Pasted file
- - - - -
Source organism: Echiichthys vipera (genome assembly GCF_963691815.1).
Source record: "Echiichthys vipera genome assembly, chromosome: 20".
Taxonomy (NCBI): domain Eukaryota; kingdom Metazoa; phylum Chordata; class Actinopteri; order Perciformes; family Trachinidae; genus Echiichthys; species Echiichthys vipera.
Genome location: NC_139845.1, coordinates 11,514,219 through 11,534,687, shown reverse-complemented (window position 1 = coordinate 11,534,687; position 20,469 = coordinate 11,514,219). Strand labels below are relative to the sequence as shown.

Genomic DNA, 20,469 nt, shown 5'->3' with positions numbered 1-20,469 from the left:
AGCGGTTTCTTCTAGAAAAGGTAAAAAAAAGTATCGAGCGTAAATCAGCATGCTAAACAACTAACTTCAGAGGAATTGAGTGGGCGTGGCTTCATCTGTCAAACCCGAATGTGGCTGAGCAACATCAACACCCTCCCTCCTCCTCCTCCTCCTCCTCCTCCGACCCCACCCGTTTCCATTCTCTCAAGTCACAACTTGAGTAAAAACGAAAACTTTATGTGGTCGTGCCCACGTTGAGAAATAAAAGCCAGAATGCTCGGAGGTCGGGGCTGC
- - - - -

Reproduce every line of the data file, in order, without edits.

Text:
Source organism: Echiichthys vipera (genome assembly GCF_963691815.1).
Source record: "Echiichthys vipera genome assembly, chromosome: 20".
Taxonomy (NCBI): domain Eukaryota; kingdom Metazoa; phylum Chordata; class Actinopteri; order Perciformes; family Trachinidae; genus Echiichthys; species Echiichthys vipera.
Genome location: NC_139845.1, coordinates 11,514,219 through 11,534,687, shown reverse-complemented (window position 1 = coordinate 11,534,687; position 20,469 = coordinate 11,514,219). Strand labels below are relative to the sequence as shown.

Genomic DNA, 20,469 nt, shown 5'->3' with positions numbered 1-20,469 from the left:
AGCGGTTTCTTCTAGAAAAGGTAAAAAAAAGTATCGAGCGTAAATCAGCATGCTAAACAACTAACTTCAGAGGAATTGAGTGGGCGTGGCTTCATCTGTCAAACCCGAATGTGGCTGAGCAACATCAACACCCTCCCTCCTCCTCCTCCTCCTCCTCCTCCGACCCCACCCGTTTCCATTCTCTCAAGTCACAACTTGAGTAAAAACGAAAACTTTATGTGGTCGTGCCCACGTTGAGAAATAAAAGCCAGAATGCTCGGAGGTCGGGGCTGC